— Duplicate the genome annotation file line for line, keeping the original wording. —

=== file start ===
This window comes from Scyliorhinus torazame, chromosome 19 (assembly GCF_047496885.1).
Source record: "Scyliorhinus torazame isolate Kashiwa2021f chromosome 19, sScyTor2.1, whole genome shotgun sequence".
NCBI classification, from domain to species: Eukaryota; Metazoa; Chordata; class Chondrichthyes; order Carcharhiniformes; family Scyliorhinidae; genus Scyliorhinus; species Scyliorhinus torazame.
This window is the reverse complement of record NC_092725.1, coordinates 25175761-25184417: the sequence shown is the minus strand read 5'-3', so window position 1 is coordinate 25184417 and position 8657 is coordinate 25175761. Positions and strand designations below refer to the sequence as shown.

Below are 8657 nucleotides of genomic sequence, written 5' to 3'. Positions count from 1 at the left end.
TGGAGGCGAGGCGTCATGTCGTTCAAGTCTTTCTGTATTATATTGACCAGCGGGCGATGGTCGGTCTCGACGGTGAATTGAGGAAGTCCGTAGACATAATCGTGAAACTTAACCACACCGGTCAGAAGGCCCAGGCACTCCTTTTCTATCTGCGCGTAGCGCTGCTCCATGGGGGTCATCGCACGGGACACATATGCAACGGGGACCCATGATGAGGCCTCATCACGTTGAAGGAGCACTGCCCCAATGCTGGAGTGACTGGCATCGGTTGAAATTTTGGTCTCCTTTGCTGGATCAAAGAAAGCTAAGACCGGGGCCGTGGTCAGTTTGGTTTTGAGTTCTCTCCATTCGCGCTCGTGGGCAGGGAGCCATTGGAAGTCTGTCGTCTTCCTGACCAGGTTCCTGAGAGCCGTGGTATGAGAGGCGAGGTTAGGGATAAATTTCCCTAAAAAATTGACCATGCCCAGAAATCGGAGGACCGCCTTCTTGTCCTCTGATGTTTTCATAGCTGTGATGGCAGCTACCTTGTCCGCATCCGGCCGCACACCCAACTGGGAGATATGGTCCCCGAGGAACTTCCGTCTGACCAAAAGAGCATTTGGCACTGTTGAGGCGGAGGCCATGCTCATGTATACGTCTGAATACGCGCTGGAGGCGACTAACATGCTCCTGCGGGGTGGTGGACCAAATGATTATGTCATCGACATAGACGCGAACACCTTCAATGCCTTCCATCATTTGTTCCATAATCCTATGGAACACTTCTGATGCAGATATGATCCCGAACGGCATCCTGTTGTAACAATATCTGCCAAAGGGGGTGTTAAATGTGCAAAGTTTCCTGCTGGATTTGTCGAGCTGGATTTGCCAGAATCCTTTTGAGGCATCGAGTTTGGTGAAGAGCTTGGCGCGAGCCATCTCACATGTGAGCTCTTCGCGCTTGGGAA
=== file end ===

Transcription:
This window comes from Scyliorhinus torazame, chromosome 19 (assembly GCF_047496885.1).
Source record: "Scyliorhinus torazame isolate Kashiwa2021f chromosome 19, sScyTor2.1, whole genome shotgun sequence".
NCBI classification, from domain to species: Eukaryota; Metazoa; Chordata; class Chondrichthyes; order Carcharhiniformes; family Scyliorhinidae; genus Scyliorhinus; species Scyliorhinus torazame.
This window is the reverse complement of record NC_092725.1, coordinates 25175761-25184417: the sequence shown is the minus strand read 5'-3', so window position 1 is coordinate 25184417 and position 8657 is coordinate 25175761. Positions and strand designations below refer to the sequence as shown.

Below are 8657 nucleotides of genomic sequence, written 5' to 3'. Positions count from 1 at the left end.
TGGAGGCGAGGCGTCATGTCGTTCAAGTCTTTCTGTATTATATTGACCAGCGGGCGATGGTCGGTCTCGACGGTGAATTGAGGAAGTCCGTAGACATAATCGTGAAACTTAACCACACCGGTCAGAAGGCCCAGGCACTCCTTTTCTATCTGCGCGTAGCGCTGCTCCATGGGGGTCATCGCACGGGACACATATGCAACGGGGACCCATGATGAGGCCTCATCACGTTGAAGGAGCACTGCCCCAATGCTGGAGTGACTGGCATCGGTTGAAATTTTGGTCTCCTTTGCTGGATCAAAGAAAGCTAAGACCGGGGCCGTGGTCAGTTTGGTTTTGAGTTCTCTCCATTCGCGCTCGTGGGCAGGGAGCCATTGGAAGTCTGTCGTCTTCCTGACCAGGTTCCTGAGAGCCGTGGTATGAGAGGCGAGGTTAGGGATAAATTTCCCTAAAAAATTGACCATGCCCAGAAATCGGAGGACCGCCTTCTTGTCCTCTGATGTTTTCATAGCTGTGATGGCAGCTACCTTGTCCGCATCCGGCCGCACACCCAACTGGGAGATATGGTCCCCGAGGAACTTCCGTCTGACCAAAAGAGCATTTGGCACTGTTGAGGCGGAGGCCATGCTCATGTATACGTCTGAATACGCGCTGGAGGCGACTAACATGCTCCTGCGGGGTGGTGGACCAAATGATTATGTCATCGACATAGACGCGAACACCTTCAATGCCTTCCATCATTTGTTCCATAATCCTATGGAACACTTCTGATGCAGATATGATCCCGAACGGCATCCTGTTGTAACAATATCTGCCAAAGGGGGTGTTAAATGTGCAAAGTTTCCTGCTGGATTTGTCGAGCTGGATTTGCCAGAATCCTTTTGAGGCATCGAGTTTGGTGAAGAGCTTGGCGCGAGCCATCTCACATGTGAGCTCTTCGCGCTTGGGAA